Re: GNOME user survey 2011

On Mon, Aug 1, 2011 at 11:31 AM, Christophe Fergeau <teuf gnome org> wrote:
> 2011/8/1 Felipe Contreras <felipe contreras gmail com>:
>> I other words, you are saying that it doesn't matter if 100% of the
>> responders of this survey say GNOME has too few options, nothing would
>> be done? Is there *any* kind of evidence that would convince GNOME ppl
>> that users want more options? Or is it what the wishes of users are
>> completely irrelevant?
> It seems you are starting under the assumption that the results of the
> survey will be representative of G3 users as a whole.

My assumption is that some numbers are better than no numbers.

> What are your
> plans to make sure people unhappy with GNOME are not over represented
> in the poll results?

Publicize the survey as much as possible.

Would you like to rephrase the survey to don't assume the respondent
is using GNOME, and then ask this question?
== Which desktop environment are you currently using? ==

This should spot the people that are more likely to be unhappy.

> Given the kind of questions, it's bound to
> attract answers from people who want more options, and I don't think
> how we can go from "N% of the people who took the survey said they
> wanted more options" to "M% of *all* G3 users want more options". To
> me, these figures will be totally unrelated, unless I missed something
> in the way you want to run the poll.

They are certainly not the same, but if N = 100, you can say with
certain degree of certainty that M is certainly not 0. Which value of
N will convince you that M is high enough, I don't know (perhaps there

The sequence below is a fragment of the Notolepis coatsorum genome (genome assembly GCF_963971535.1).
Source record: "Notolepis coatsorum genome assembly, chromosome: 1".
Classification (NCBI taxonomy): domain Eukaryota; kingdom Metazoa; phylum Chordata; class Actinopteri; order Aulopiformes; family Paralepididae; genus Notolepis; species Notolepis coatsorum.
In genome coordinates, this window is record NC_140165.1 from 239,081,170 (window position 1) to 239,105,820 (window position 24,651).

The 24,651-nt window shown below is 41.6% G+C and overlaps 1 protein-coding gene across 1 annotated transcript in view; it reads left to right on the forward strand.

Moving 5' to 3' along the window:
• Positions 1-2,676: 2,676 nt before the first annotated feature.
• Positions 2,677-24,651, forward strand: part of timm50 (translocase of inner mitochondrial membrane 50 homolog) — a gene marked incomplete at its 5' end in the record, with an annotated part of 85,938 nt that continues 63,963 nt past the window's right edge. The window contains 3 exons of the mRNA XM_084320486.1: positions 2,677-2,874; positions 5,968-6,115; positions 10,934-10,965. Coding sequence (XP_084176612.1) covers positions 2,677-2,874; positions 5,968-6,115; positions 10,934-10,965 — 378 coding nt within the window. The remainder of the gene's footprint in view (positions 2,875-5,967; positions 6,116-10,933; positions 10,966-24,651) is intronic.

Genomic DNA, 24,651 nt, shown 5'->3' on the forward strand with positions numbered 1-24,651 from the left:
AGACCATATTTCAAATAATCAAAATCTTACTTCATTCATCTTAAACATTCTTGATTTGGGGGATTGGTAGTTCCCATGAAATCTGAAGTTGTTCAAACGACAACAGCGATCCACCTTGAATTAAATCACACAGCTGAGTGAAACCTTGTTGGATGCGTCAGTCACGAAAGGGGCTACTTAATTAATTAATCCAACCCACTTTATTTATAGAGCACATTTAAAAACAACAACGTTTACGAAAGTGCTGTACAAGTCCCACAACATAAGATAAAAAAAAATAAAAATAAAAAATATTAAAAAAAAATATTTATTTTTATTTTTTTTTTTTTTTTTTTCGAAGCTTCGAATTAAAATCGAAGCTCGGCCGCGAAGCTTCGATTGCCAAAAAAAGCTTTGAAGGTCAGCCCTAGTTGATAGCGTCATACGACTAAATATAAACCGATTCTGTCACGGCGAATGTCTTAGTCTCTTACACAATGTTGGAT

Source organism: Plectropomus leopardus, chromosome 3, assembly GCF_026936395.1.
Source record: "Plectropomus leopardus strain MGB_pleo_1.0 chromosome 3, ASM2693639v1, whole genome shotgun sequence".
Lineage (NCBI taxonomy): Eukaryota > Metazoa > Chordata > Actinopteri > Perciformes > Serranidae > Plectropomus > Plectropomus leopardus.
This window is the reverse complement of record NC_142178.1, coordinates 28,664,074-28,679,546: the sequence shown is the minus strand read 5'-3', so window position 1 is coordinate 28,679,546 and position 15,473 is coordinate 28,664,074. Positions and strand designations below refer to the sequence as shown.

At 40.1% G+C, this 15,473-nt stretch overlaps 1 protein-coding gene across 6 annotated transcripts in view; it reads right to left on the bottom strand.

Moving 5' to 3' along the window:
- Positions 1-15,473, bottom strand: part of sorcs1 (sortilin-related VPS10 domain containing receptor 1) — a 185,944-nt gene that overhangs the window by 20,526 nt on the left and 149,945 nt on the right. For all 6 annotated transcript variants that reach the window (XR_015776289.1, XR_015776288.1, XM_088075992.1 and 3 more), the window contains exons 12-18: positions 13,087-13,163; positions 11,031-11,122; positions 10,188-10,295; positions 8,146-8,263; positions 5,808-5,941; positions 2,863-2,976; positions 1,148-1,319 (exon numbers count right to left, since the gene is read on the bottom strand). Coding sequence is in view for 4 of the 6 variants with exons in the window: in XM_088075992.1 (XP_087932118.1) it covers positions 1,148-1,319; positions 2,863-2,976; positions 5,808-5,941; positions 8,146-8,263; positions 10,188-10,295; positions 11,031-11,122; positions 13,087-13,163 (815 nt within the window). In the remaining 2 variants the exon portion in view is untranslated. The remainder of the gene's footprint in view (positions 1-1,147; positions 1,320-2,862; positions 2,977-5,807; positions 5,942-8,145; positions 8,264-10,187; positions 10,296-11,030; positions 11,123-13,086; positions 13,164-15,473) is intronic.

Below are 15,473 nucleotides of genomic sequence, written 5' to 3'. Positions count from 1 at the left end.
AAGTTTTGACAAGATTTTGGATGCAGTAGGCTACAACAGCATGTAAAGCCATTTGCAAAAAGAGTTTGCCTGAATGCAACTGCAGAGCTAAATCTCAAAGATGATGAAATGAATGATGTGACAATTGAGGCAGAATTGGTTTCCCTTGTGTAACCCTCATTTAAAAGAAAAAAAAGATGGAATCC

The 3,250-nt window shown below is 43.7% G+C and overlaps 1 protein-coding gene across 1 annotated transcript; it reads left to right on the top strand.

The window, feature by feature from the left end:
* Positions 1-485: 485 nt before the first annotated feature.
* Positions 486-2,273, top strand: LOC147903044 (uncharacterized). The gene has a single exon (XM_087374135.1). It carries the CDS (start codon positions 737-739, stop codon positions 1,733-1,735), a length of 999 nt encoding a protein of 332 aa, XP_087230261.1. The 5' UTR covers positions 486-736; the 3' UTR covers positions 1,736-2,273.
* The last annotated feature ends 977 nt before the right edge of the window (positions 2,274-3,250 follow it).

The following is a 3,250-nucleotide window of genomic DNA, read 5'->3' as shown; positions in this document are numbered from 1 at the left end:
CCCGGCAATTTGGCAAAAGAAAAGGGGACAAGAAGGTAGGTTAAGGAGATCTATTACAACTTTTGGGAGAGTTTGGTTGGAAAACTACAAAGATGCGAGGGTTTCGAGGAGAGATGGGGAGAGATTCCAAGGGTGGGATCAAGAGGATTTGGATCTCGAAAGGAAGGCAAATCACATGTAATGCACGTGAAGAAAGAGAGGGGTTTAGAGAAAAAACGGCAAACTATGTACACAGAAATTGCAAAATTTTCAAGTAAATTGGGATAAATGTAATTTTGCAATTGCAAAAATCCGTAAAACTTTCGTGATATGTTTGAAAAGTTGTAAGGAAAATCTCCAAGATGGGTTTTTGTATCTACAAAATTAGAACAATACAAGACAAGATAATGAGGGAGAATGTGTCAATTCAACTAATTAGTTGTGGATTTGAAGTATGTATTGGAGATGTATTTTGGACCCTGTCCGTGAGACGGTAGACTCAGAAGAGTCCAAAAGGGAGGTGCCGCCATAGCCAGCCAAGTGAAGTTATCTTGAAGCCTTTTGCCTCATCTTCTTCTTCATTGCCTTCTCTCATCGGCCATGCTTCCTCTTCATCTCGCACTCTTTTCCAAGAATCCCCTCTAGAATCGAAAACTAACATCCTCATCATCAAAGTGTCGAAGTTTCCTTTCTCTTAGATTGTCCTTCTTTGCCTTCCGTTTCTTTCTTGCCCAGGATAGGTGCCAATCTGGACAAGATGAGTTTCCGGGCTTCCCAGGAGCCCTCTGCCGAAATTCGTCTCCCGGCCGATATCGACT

isn't any). But trying to get a value of N as close as M as possible
is better to what is available now, which is nothing.

> Since your actual goal seems to use this survey results to pressure
> people into adding more options to GNOME (where "more options"
> probably really means "the options you want to have"), I'm afraid this
> poll will turn into "I want to prove X, let's design a survey whose
> result will be X".

That's speculation. How would you design a survey to prove !X? It will
be the same.

> I even suspect that you'd get different results by
> adding something like "Do you get confused by software with too many
> configuration options ? Yes/No" " before asking the question about the
> amount of configuration options ;)

So you want to add bias? If you have been following the thread, you
would see that the proposed changes are intended to decrease the bias.

> In short, I think making a good poll is really hard, especially if you
> want to use this poll to prove that some specific point is true or
> not. Imo, the best we can get from a poll is "ok, some people think X,
> unfortunately we have no idea about what the people who did not answer
> the poll think"

So you prefer, the status quo, which is "we have no idea about what
anybody thinks".

I say the reasonable thing to do is to try to improve the survey as
much as possible to get as meaningful numbers as possible. After
getting the numbers, _then_ you can decide what to do with them, if
anything at all.

Felipe Contreras

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